Memo from Dickinson Cattle Co, Barnesville, Ohio ~~ Darol Dickinson.   I worked with Jay Nixon who was a sale manager for the King Ranch.  I found him very bright.  I always learned something from him during think-tank sessions in Kingsville.  His experience was never with Longhorns, except at the King Ranch.  Many of the cattle breeds he worked with are not popular today. Here is some sage advice from one who was there observing for a lifetime when it happened.  DD


by Jay Nixon --1995

Over the past 35 years or so, I have marketed for myself and for clients, just about every kind of cattle in most cattle breeds in this country, commercial cattle, commercial seed stock, registered seed stock to commercial producers and high-dollar, silk stocking seed stock to the players in breeds new and old.

Angus Show ChampI've seen breeds billed as the solution to the cattlemen's prayer come and go, and I've seen cattle with no visible value to anyone sell at prices I couldn't believe. I've seen breeders new and old become so enamored of a particular animal that did well at shows that they'd pay six figure money just to be one of the seven or eight people in a semen syndicate to own a little piece of it.

I've seen really good cattle, fine cattle that could really make people money, sell for little or nothing, and I've seen grand champions at some of the country's most prestigious shows mature into animals so sorry they were never allowed to breed a single cow.

I've seen people by the hundreds embark seed stock operations and never sell an animal at more than market price, even though they bought for big dollars what were billed as the best cattle in a particular breed as the basis of their herds. In four or five years, many sold out, disillusioned at an industry they believe bilked them.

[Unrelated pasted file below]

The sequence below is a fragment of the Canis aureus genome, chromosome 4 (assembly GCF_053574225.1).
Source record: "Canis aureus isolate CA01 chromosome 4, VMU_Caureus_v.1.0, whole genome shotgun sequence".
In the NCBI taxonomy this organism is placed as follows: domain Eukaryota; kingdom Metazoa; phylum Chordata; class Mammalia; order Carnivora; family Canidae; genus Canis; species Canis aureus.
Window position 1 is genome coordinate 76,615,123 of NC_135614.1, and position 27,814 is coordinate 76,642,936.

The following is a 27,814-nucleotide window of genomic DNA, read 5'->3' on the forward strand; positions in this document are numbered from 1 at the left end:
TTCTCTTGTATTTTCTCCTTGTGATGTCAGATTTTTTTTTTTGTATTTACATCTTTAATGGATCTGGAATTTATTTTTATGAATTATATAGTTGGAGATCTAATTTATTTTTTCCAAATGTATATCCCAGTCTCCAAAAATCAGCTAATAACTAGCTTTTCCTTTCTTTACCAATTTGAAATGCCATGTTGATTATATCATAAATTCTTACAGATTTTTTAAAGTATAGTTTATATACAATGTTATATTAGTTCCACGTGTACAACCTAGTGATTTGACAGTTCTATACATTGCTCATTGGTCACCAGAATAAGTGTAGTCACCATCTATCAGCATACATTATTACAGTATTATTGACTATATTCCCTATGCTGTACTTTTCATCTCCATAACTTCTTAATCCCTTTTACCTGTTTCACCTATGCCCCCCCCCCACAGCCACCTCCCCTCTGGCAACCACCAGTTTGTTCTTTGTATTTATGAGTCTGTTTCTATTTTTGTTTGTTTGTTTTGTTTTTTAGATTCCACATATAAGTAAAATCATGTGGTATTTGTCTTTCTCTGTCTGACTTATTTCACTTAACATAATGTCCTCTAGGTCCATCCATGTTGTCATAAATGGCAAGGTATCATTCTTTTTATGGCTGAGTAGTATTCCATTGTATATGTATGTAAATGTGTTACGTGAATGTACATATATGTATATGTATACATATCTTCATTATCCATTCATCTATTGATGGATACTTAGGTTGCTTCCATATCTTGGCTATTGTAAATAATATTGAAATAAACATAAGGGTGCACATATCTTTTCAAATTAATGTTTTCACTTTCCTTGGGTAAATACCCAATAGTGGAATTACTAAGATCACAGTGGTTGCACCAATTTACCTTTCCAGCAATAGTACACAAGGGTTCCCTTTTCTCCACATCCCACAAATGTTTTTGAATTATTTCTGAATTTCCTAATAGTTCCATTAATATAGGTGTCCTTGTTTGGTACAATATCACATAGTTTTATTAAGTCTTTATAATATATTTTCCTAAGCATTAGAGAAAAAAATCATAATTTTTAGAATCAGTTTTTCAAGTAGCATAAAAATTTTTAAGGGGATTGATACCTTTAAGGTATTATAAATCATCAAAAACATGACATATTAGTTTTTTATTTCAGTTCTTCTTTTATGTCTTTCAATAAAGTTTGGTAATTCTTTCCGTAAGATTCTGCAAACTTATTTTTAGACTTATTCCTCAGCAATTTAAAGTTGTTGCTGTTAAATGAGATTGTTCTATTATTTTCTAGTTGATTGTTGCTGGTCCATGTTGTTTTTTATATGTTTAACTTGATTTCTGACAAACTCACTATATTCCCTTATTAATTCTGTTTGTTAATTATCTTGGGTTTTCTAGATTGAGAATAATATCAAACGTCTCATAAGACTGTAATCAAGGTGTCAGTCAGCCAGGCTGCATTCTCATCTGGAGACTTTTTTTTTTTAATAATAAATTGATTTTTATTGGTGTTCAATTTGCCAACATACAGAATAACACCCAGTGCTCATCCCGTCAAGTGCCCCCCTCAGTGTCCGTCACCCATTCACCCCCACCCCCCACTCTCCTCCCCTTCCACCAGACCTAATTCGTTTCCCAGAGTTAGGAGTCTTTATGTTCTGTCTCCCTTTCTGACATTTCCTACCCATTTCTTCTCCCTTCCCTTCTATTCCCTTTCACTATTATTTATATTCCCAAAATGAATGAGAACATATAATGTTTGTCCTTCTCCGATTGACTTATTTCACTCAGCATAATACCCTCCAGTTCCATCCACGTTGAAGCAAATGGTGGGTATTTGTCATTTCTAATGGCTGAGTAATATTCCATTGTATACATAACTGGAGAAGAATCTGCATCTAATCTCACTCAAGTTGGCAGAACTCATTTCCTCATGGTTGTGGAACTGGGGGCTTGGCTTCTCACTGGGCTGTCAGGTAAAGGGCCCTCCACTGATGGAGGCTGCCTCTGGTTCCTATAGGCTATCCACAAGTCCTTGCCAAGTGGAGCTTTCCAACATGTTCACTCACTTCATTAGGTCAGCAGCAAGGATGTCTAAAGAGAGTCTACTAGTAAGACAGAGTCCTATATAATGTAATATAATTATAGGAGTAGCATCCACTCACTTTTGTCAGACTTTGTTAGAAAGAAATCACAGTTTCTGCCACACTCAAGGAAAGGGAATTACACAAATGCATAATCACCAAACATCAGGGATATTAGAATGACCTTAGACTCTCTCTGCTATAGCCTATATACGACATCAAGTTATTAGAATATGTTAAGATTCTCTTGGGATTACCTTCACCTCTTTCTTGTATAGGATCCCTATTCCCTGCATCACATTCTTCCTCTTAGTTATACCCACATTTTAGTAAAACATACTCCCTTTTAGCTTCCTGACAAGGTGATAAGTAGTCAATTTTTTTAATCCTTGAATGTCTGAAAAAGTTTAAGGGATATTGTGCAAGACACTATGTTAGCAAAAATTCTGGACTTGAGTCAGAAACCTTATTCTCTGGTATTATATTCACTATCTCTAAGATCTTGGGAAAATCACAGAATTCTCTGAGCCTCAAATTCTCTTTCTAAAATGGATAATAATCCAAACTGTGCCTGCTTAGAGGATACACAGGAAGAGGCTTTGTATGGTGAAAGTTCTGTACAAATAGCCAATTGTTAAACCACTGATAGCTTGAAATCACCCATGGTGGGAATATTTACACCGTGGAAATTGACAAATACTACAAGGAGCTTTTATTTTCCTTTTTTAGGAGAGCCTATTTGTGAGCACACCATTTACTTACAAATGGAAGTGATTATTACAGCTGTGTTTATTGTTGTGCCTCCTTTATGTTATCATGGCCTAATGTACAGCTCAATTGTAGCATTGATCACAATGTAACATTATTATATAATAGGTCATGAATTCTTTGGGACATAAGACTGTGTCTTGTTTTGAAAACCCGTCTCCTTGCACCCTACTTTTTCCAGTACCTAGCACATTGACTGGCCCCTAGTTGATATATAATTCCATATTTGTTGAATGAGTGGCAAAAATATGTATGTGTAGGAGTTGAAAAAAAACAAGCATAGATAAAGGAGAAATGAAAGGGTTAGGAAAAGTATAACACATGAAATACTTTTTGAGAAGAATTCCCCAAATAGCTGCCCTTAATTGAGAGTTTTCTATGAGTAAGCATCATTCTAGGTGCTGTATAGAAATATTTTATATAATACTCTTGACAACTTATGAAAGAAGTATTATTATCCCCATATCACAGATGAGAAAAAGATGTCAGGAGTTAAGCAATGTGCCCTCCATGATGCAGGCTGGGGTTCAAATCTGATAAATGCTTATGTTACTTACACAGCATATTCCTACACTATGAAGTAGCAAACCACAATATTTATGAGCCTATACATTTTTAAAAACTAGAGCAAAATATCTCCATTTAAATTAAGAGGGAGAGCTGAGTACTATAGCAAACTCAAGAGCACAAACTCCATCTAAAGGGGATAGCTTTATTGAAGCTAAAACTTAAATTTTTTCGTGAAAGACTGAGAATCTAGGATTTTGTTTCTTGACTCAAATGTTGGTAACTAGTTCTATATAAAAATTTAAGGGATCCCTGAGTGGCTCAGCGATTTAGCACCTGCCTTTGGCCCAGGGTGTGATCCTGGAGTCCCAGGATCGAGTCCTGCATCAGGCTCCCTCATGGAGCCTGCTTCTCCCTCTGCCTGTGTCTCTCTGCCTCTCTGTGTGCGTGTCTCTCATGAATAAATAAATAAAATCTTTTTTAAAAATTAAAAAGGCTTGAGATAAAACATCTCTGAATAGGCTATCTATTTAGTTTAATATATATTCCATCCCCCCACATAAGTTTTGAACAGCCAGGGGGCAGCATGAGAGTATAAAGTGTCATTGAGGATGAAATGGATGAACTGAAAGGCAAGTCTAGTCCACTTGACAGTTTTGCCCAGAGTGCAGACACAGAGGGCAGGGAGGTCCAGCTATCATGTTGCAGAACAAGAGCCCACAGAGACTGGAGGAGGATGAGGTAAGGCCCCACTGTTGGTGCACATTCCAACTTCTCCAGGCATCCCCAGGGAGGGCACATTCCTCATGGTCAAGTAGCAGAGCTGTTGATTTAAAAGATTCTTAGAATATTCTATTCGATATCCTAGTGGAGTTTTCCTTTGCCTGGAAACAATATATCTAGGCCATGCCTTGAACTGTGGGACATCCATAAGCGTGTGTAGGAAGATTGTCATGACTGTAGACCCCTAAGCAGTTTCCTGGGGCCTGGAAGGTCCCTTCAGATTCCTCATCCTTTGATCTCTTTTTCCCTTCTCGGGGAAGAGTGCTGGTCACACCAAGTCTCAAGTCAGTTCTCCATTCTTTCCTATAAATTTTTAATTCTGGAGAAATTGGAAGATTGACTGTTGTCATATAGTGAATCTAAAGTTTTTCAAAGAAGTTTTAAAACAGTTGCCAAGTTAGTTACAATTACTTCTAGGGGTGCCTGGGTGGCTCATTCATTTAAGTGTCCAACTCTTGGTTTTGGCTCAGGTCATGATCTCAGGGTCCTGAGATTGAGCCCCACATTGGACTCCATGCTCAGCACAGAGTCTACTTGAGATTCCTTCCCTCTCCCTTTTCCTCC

We, in this business, are only too glad to sell these folks the fine animals we have at prices that are often staggering, yet fail to offer them the help and the knowledge it takes to make those cattle into investments that will bring them a return. Ours, is and perhaps always will be, a case of caveat emptor, let the buyer beware.

I've seen it and you have, too. A prospective buyer -- either a neophyte in the business or even a good solid commercial producer meaning to upgrade into the seed stock business -- comes to an auction, looking to buy cattle he is convinced are the best in a breed that is the top breed available in the business. These people want to believe that all they have to do in order to make their seed stock operation pay, is to have the best inventory available -- sometimes they think, "best" is the ones that sell the highest.

Angus Show ChampThey buy the hottest bloodline, sons of the famous old bull, the one that won at Denver or Jackson or Houston. They buy females out of the top donor cows, cows that everyone says are the breed's top producing females. They take them back to their spit-shined farms and ranches, the ones with the white fences and the landing strips and the red barns and the manor houses. They turn them out and they get the calves, and breed others either AI or through carefully selected embryos. Their herds grow, under the hand of some of the top herdsmen/consultants they've been able to hire. They drive out in the evenings and look at what they and God have wrought and are proud. Perhaps certain tax benefits increase the joy.

Then they wait for customers, and wait and wait and wait. Maybe they even send an animal to a fitter and show it, and they may buy an ad in the breed journal offering sons of the old bull, one of which was third in his class at Tremonium. But nobody answers their ads and nobody comes to look. Often, if someone inquires, the seller fails to answer the request.

One day they decide they've been pumping money into this operation to the point that it takes another cash source to pay the bills. Now, all they want is for the place to break even. Perhaps live lawn mowers, some tax advantage and a beef for the family is what it is about.